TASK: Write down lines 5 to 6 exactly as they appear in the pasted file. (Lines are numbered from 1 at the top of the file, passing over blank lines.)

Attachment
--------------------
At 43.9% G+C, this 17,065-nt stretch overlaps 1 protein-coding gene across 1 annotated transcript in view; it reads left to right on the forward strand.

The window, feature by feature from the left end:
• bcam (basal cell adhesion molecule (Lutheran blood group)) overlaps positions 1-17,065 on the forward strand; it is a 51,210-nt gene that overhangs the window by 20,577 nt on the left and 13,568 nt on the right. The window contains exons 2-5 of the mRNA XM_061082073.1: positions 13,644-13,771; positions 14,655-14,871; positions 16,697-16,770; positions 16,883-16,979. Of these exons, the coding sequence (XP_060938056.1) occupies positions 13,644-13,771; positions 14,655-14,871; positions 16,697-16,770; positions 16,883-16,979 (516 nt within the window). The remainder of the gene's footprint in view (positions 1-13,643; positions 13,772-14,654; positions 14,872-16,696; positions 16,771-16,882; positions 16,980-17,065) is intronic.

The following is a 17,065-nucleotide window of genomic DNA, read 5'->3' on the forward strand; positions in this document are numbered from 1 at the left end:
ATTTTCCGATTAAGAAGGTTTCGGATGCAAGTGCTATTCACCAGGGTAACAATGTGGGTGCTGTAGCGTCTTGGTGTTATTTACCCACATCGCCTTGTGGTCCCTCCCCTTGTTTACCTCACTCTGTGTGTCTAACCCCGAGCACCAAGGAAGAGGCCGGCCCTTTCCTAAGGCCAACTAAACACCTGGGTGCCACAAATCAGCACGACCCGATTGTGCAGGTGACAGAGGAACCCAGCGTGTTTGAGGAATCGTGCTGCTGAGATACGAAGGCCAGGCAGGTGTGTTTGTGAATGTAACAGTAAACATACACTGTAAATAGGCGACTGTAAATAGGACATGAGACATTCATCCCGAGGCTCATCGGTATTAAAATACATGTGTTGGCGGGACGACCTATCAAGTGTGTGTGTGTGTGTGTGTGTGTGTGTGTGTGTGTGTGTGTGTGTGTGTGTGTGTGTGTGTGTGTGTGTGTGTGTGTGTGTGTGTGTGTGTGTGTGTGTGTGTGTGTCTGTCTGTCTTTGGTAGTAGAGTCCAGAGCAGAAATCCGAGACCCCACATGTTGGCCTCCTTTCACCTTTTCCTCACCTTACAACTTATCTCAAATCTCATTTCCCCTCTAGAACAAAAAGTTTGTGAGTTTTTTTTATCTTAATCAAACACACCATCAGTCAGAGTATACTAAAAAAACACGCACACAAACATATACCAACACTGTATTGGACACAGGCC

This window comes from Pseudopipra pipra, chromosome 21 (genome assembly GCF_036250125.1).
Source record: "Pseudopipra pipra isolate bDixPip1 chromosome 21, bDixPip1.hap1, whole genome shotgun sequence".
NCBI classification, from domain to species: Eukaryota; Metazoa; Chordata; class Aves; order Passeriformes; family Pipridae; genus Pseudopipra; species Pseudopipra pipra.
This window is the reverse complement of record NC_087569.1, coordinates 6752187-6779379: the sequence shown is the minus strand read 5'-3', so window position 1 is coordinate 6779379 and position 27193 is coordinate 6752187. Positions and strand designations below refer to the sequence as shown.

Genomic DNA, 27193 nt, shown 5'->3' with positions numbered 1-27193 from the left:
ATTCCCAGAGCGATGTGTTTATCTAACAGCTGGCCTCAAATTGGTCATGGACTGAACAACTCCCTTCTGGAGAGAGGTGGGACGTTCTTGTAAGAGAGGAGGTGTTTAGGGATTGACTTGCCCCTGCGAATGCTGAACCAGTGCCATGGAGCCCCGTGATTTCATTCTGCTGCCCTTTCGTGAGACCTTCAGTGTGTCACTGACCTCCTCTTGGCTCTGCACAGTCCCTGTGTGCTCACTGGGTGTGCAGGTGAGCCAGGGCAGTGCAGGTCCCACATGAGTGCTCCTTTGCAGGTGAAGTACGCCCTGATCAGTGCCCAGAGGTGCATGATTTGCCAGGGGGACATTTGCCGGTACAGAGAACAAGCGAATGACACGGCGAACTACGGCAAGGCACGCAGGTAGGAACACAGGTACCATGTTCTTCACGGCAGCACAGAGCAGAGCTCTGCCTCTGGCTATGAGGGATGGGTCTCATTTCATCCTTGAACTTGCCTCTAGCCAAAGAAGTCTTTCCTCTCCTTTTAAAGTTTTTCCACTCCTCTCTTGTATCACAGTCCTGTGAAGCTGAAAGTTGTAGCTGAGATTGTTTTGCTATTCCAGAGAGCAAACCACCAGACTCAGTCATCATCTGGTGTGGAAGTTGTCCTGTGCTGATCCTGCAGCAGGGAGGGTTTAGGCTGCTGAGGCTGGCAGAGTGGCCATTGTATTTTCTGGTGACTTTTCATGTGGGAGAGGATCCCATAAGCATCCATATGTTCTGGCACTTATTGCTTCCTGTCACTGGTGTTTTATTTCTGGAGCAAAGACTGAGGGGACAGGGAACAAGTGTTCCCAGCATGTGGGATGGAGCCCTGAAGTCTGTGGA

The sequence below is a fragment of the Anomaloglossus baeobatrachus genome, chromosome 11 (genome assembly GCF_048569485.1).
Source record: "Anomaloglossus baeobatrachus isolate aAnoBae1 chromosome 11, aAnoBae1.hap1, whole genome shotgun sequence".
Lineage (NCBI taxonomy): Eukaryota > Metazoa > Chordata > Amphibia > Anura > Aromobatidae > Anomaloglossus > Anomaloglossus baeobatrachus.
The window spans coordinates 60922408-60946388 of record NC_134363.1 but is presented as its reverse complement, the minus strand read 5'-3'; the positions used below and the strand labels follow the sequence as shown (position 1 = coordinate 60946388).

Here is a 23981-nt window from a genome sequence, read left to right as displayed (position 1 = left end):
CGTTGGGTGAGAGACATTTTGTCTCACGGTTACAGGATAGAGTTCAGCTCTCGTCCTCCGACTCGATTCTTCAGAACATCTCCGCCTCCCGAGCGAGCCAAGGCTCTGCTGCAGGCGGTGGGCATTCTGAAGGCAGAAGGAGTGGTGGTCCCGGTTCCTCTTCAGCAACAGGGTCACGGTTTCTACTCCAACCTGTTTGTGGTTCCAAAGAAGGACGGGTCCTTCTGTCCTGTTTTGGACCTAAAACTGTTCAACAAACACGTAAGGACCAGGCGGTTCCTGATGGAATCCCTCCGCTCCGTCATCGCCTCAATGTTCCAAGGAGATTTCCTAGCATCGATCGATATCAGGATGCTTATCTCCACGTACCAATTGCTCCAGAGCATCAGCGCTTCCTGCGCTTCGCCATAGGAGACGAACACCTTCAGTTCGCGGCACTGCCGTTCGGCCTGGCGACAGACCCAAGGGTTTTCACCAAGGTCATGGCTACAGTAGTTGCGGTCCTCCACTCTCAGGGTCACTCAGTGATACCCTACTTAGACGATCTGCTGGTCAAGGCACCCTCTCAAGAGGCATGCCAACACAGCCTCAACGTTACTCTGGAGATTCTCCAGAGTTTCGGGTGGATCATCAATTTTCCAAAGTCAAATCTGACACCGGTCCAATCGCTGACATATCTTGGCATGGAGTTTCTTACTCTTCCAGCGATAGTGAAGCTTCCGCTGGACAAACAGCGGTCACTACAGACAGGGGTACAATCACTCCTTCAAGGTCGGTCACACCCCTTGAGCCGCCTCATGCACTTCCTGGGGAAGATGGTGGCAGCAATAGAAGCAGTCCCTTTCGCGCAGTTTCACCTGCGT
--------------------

ATTTTCCGATTAAGAAGGTTTCGGATGCAAGTGCTATTCACCAGGGTAACAATGTGGGTGCTGTAGCGTCTTGGTGTTATTTACCCACATCGCCTTGTGGTCCCTCCCCTTGTTTACCTCACTCTGTGTGTCTAACCCCGAGCACCAAGGAAGAGGCCGGCCCTTTCCTAAGGCCAACTAAACACCTGGGTGCCACAAATCAGCACGACCCGATTGTGCAGGTGACAGAGGAACCCAGCGTGTTTGAGGAATCGTGCTGCTGAGATACGAAGGCCAGGCAGGTGTGTTTGTGAATGTAACAGTAAACATACACTGTAAATAGGCGACTGTAAATAGGACATGAGACATTCATCCCGAGGCTCATCGGTATTAAAATACATGTGTTGGCGGGACGACCTATCAAGTGTGTGTGTGTGTGTGTGTGTGTGTGTGTGTGTGTGTGTGTGTGTGTGTGTGTGTGTGTGTGTGTGTGTGTGTGTGTGTGTGTGTGTGTGTGTGTGTGTGTGTGTGTCTGTCTGTCTTTGGTAGTAGAGTCCAGAGCAGAAATCCGAGACCCCACATGTTGGCCTCCTTTCACCTTTTCCTCACCTTACAACTTATCTCAAATCTCATTTCCCCTCTAGAACAAAAAGTTTGTGAGTTTTTTTTATCTTAATCAAACACACCATCAGTCAGAGTATACTAAAAAAACACGCACACAAACATATACCAACACTGTATTGGACACAGGCC

This window comes from Pseudopipra pipra, chromosome 21 (genome assembly GCF_036250125.1).